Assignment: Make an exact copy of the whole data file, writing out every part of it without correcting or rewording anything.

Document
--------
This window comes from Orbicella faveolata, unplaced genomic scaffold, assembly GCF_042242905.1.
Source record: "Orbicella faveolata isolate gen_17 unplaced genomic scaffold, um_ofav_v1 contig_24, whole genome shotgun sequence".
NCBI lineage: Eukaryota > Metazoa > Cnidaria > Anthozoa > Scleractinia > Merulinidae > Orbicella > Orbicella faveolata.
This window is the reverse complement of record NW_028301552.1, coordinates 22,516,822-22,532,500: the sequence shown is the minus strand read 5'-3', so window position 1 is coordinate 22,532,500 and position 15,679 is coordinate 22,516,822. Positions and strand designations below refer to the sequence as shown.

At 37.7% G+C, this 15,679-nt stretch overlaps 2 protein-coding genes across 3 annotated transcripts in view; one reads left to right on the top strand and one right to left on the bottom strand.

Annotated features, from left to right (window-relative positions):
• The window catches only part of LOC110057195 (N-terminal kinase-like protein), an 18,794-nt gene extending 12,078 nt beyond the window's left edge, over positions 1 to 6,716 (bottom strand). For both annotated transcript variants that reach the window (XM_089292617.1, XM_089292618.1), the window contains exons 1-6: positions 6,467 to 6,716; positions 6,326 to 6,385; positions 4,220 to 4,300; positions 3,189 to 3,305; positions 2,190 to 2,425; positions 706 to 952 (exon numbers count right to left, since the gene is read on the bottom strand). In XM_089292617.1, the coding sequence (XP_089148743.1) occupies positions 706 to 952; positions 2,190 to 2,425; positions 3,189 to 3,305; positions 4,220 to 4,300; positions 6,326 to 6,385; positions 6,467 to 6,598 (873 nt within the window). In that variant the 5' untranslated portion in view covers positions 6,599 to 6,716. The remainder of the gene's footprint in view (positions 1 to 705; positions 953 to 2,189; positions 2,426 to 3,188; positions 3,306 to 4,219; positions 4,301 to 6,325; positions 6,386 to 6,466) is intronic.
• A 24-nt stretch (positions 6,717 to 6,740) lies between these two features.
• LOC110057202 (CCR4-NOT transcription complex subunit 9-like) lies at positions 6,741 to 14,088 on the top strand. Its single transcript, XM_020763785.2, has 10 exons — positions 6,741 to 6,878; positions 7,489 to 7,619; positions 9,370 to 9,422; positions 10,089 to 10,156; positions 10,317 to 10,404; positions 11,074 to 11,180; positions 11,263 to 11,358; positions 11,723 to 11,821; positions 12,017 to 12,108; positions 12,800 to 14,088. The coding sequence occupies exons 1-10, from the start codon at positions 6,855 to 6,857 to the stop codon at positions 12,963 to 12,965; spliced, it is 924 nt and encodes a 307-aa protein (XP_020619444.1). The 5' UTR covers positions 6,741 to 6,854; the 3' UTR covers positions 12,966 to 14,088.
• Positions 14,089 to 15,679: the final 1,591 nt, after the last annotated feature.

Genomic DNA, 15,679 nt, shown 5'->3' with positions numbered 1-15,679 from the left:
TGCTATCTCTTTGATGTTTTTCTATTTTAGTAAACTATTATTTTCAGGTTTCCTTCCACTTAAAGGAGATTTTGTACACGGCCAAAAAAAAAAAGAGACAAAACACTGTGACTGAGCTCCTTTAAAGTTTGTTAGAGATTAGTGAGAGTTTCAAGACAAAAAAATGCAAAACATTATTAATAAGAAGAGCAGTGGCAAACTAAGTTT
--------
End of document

This window comes from Orbicella faveolata, unplaced genomic scaffold, assembly GCF_042242905.1.
Source record: "Orbicella faveolata isolate gen_17 unplaced genomic scaffold, um_ofav_v1 contig_24, whole genome shotgun sequence".
NCBI lineage: Eukaryota > Metazoa > Cnidaria > Anthozoa > Scleractinia > Merulinidae > Orbicella > Orbicella faveolata.
This window is the reverse complement of record NW_028301552.1, coordinates 22,516,822-22,532,500: the sequence shown is the minus strand read 5'-3', so window position 1 is coordinate 22,532,500 and position 15,679 is coordinate 22,516,822. Positions and strand designations below refer to the sequence as shown.

At 37.7% G+C, this 15,679-nt stretch overlaps 2 protein-coding genes across 3 annotated transcripts in view; one reads left to right on the top strand and one right to left on the bottom strand.

Annotated features, from left to right (window-relative positions):
• The window catches only part of LOC110057195 (N-terminal kinase-like protein), an 18,794-nt gene extending 12,078 nt beyond the window's left edge, over positions 1 to 6,716 (bottom strand). For both annotated transcript variants that reach the window (XM_089292617.1, XM_089292618.1), the window contains exons 1-6: positions 6,467 to 6,716; positions 6,326 to 6,385; positions 4,220 to 4,300; positions 3,189 to 3,305; positions 2,190 to 2,425; positions 706 to 952 (exon numbers count right to left, since the gene is read on the bottom strand). In XM_089292617.1, the coding sequence (XP_089148743.1) occupies positions 706 to 952; positions 2,190 to 2,425; positions 3,189 to 3,305; positions 4,220 to 4,300; positions 6,326 to 6,385; positions 6,467 to 6,598 (873 nt within the window). In that variant the 5' untranslated portion in view covers positions 6,599 to 6,716. The remainder of the gene's footprint in view (positions 1 to 705; positions 953 to 2,189; positions 2,426 to 3,188; positions 3,306 to 4,219; positions 4,301 to 6,325; positions 6,386 to 6,466) is intronic.
• A 24-nt stretch (positions 6,717 to 6,740) lies between these two features.
• LOC110057202 (CCR4-NOT transcription complex subunit 9-like) lies at positions 6,741 to 14,088 on the top strand. Its single transcript, XM_020763785.2, has 10 exons — positions 6,741 to 6,878; positions 7,489 to 7,619; positions 9,370 to 9,422; positions 10,089 to 10,156; positions 10,317 to 10,404; positions 11,074 to 11,180; positions 11,263 to 11,358; positions 11,723 to 11,821; positions 12,017 to 12,108; positions 12,800 to 14,088. The coding sequence occupies exons 1-10, from the start codon at positions 6,855 to 6,857 to the stop codon at positions 12,963 to 12,965; spliced, it is 924 nt and encodes a 307-aa protein (XP_020619444.1). The 5' UTR covers positions 6,741 to 6,854; the 3' UTR covers positions 12,966 to 14,088.
• Positions 14,089 to 15,679: the final 1,591 nt, after the last annotated feature.

Genomic DNA, 15,679 nt, shown 5'->3' with positions numbered 1-15,679 from the left:
TGCTATCTCTTTGATGTTTTTCTATTTTAGTAAACTATTATTTTCAGGTTTCCTTCCACTTAAAGGAGATTTTGTACACGGCCAAAAAAAAAAAGAGACAAAACACTGTGACTGAGCTCCTTTAAAGTTTGTTAGAGATTAGTGAGAGTTTCAAGACAAAAAAATGCAAAACATTATTAATAAGAAGAGCAGTGGCAAACTAAGTTT